Yvonne volunteered to illustrate the jacket for my book. I’m grateful to her for providing such a beautiful painting that depicts a scene in the novel.
Through email and telephone conversations we made decisions on the jacket. I was reminded of our childhood days on Banner Mountain.
Back in those days, Yvonne and I cut out paper dolls from The Sears and Roebuck Catalogue. For hours, we played with the paper dolls on the front porch. We created our own toys at a period when all the other kids we knew did the same.
Now, years later, I’m pleased to announce that my sister illustrated the cover for my first novel. Hopefully, the beauty of the dust jacket will invite the reader to open the book and read the 200-page mainstream novel.
Set in Arkansas in 1983, my book is aimed at a general audience. My teenage grandson calls it a western. It does have an element of “The West.” Guns, horses and stampeding cattle offer adventure in modern times. The story also has an element of romance. I call the novel a family story about a college graduate holding to traditional values as she strives to help her family through a crisis.
More about the new book later . . .
by Freeda Baker Nichols
(Journal entry) Thursday, November 17, 2011, 2:50 P.M.
As I write this in the barn studio at the Hemingway-Pfeiffer Museum and Educational Center, the sun is shining. The weather is cool. I’m at the Fall Creative Writers’ Retreat and for the fall session, Roland Mann, of Oxford, MS, is the Mentor. Most of the attendees are writing in the Educational Center. (Roland’s Ramblin’ Weblog may be read at www.rolandmann.wordpress.com )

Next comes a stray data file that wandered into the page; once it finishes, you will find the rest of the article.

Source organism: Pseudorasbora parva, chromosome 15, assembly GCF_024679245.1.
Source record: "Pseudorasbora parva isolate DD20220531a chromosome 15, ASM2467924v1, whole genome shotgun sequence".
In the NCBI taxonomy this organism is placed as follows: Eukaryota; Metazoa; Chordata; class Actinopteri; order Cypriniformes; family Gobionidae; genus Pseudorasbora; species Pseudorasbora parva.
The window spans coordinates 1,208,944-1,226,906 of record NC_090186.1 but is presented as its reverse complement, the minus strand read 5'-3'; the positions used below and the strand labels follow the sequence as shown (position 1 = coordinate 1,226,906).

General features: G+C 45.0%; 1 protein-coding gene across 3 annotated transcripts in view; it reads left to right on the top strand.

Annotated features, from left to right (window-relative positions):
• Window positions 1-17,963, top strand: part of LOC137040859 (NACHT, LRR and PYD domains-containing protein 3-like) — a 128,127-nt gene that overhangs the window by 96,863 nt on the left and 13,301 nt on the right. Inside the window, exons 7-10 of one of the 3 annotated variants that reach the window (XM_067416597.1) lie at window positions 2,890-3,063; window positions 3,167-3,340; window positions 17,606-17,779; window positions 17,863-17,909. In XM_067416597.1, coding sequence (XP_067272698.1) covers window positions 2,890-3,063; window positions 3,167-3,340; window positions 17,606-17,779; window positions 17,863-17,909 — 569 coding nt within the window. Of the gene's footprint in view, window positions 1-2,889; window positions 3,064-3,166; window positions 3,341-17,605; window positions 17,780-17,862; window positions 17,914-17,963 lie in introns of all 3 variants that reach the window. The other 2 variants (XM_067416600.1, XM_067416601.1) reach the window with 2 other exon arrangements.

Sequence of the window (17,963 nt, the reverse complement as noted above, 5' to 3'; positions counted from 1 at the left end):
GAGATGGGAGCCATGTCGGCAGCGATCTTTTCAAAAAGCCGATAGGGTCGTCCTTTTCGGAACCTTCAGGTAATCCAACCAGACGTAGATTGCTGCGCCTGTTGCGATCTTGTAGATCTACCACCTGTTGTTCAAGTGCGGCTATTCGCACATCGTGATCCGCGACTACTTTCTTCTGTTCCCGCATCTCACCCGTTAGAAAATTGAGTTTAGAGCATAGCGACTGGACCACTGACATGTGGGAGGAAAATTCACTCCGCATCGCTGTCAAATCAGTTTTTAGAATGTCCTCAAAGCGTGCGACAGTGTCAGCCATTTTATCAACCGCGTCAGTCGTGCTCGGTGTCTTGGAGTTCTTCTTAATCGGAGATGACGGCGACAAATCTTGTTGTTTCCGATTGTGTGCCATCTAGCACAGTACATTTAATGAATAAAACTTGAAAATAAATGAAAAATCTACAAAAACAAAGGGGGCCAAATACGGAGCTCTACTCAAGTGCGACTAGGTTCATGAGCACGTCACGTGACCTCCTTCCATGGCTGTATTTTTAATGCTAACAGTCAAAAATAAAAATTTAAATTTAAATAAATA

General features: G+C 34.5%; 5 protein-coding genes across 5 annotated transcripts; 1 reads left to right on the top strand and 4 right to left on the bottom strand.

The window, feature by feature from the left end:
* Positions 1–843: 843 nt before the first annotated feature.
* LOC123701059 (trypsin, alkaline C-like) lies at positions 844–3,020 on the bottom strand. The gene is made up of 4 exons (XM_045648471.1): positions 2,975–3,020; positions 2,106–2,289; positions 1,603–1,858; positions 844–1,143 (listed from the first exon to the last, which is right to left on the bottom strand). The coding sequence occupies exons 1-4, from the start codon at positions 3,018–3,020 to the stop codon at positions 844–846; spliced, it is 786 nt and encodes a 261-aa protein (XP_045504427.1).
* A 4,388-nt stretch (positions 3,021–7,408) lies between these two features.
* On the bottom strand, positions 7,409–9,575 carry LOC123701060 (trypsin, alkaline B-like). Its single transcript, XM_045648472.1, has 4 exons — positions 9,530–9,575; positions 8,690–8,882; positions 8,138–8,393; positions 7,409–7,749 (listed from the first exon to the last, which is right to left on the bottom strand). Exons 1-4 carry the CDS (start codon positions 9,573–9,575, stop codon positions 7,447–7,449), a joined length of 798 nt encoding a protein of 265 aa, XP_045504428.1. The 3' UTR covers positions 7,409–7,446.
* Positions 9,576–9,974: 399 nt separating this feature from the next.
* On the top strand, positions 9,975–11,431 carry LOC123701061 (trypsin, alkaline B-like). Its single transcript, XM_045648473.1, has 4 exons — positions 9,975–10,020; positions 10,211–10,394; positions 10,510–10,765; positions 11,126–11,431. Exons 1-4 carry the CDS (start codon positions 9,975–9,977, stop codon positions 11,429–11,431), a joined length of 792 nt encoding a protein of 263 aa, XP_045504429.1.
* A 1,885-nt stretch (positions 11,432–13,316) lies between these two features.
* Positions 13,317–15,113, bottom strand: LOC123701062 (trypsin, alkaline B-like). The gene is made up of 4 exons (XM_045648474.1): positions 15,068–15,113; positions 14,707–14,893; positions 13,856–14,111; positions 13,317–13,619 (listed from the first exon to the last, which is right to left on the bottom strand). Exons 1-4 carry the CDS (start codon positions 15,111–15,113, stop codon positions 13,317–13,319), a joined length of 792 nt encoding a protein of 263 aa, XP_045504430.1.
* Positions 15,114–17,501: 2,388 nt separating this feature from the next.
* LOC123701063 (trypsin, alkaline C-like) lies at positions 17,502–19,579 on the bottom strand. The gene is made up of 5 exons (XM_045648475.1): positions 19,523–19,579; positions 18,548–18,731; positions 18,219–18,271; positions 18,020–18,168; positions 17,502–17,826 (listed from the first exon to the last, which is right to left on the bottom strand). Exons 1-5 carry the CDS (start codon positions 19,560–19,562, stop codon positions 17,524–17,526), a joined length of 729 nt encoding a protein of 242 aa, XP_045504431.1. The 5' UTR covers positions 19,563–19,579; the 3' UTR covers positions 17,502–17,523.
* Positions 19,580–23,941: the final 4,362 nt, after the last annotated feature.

One other retreat attendee is here in the barn studio, also writing. Her name is Kayla. I’ve been here before and I’ve written here before but today I want to write something about Calypso for my short story. I want to write at least one line for that story as I sit here in Hemingway’s restored studio. (End of Journal entry)
February 27, 2012.
I completed one chapter of the story and that portion of the fiction piece was printed in the anthology “New Thresholds,” November 14-18, 2011.
I’m writing this story in first person, present tense, using the viewpoint of the main character, Calypso. She is an accomplished artist who has never sold or even given away any of the paintings she’s created over the past twenty years. There comes a time in her life when she must sell some of her art work. When her favorite painting is stolen, Calypso sets out to find the thief and discovers a trail that leads her into a life-threatening situation. My story is getting a life of its own and leaning toward a mystery. New to me but it’s beginning to be fun to write.
In Calypso’s story, after an intruder leaves her house, she finds a crumpled piece of paper. On it these words are highlighted: Her hair is brown, lined with copper stripes; she will disappear, too, just like the dew on the red, red rose at the Villa Claire.
So, that is a peek into my files and a glimpse of my true sentence.
cCopyright, 2012, Freeda Baker Nichols